May a corporation charge wholly-owned or partially-owned subsidiaries “market-based” fees for legal services rendered by the corporate legal staff? If not, may a corporation initially charge its subsidiaries “market-based” fees for legal services if the amounts of fees in excess of “costs” to the corporation are annually rebated to the subsidiaries?
STATEMENT OF FACTS
A Texas-based, multi-national corporation with a large legal staff wishes to provide legal services to its wholly-owned and partially-owned subsidiaries. Instead of charging the subsidiaries for the “costs” of legal services, the legal staff would like to charge “market-based” fees. Unlike “costs,” which encompass overhead such as the salaries of lawyers and support staff, and rent, “market-based” fees would be comparable to fees charged by lawyers in private practice for rendering the same services. The legal staff may annually rebate to the subsidiaries those amounts charged which are in excess of “costs.”
The fact scenario set forth above raises issues governed by Texas Disciplinary Rule 5.04, Professional Independence of a Lawyer, and Texas Disciplinary Rule 5.05, Unauthorized Practice of Law. Each rule will be considered separately, for purposes of responding to the questions set forth above, as will Texas Professional Ethics Committee Opinions and pertinent case law.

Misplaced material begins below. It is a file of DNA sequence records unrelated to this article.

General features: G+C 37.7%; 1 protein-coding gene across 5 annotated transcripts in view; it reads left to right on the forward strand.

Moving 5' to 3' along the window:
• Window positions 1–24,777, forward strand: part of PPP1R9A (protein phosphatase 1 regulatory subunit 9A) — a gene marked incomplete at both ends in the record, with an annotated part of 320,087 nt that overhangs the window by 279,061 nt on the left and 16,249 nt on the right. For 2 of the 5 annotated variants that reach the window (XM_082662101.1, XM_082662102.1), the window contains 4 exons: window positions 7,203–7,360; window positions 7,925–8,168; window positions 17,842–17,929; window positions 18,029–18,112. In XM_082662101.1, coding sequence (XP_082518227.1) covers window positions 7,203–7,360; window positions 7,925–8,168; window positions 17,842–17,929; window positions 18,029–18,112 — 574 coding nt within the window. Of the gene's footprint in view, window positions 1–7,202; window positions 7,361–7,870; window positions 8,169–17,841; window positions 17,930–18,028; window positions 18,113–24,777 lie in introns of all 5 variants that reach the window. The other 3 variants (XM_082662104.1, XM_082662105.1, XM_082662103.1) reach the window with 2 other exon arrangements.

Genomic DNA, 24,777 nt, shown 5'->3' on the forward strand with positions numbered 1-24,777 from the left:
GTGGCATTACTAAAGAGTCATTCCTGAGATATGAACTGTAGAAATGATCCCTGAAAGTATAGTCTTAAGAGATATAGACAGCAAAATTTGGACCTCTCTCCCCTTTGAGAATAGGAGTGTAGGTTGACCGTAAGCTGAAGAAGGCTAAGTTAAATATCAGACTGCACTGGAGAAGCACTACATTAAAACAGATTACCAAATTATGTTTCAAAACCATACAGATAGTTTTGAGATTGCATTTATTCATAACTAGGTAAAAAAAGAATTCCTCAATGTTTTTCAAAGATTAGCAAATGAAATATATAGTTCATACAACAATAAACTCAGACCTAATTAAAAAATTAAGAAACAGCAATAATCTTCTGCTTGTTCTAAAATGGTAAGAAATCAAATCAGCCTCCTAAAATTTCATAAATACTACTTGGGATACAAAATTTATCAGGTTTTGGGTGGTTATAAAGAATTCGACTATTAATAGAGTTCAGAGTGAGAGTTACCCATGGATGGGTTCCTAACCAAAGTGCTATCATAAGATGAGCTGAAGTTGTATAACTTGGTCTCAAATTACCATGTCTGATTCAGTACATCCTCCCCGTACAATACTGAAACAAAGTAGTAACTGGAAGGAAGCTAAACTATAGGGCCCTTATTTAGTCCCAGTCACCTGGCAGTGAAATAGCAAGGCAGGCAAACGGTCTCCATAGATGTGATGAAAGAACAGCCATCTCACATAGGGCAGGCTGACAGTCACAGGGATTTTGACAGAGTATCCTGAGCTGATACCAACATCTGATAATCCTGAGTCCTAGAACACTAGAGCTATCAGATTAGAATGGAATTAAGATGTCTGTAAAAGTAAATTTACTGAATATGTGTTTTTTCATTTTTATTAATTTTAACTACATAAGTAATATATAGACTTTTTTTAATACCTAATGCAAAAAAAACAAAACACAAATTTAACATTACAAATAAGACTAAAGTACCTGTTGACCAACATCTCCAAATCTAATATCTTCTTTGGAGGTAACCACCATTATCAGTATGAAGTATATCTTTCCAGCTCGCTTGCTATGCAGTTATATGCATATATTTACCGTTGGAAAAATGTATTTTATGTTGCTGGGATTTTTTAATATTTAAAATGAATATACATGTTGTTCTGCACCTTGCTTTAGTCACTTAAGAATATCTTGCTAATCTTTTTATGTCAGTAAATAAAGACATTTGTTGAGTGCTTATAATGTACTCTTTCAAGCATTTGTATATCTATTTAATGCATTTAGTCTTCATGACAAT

DR 5.04 - Professional Independence of a Lawyer
Texas Disciplinary Rule 5.04 provides, in pertinent part, that:
- (a) A lawyer or law firm shall not share or promise to share legal fees with a non-lawyer,
- except à [where fees or other sums are paid to the estate of a deceased lawyer, or
- non-lawyer employees are included in a law firm’s retirement plan].
- (c) A lawyer shall not permit a person who recommends, employs, or pays the lawyer to render legal services for another to direct or regulate the lawyers professional judgment
- in rendering such legal services.
- (d) A lawyer shall not practice with or in the form of a professional corporation or association
- authorized to practice law for a profit, if:
- (1) a non-lawyer owns any interest therein, except that a fiduciary representative of
- the estate of a lawyer may hold the stock or interest of the lawyer for a
- reasonable time during administration;
- (2) a non-lawyer is a corporate director or officer thereof; or
- (3) a non-lawyer has the right to direct or control the professional judgment of a lawyer. Tex. Disciplinary R. Prof. Conduct 5.04(a), (c) and (d) (1)-(3), reprinted in, Tex. Gov’t Code Ann., tit. 2, subtit. G, app. A (Vernon Supp. 1997).
DR 5.04(a) clearly prohibits the sharing of legal fees with non-lawyers. DR 5.04(d) also prohibits practicing law for a profit where non-lawyers either own an interest in the practice, are corporate officers or directors, or have the ability to direct or control the lawyer’s professional judgment. Under the facts set forth above, therefore, the corporation’s legal staff would violate DR 5.04(a) and (d) if subsidiaries were charged market-based fees (or fees in excess of costs) for legal services rendered.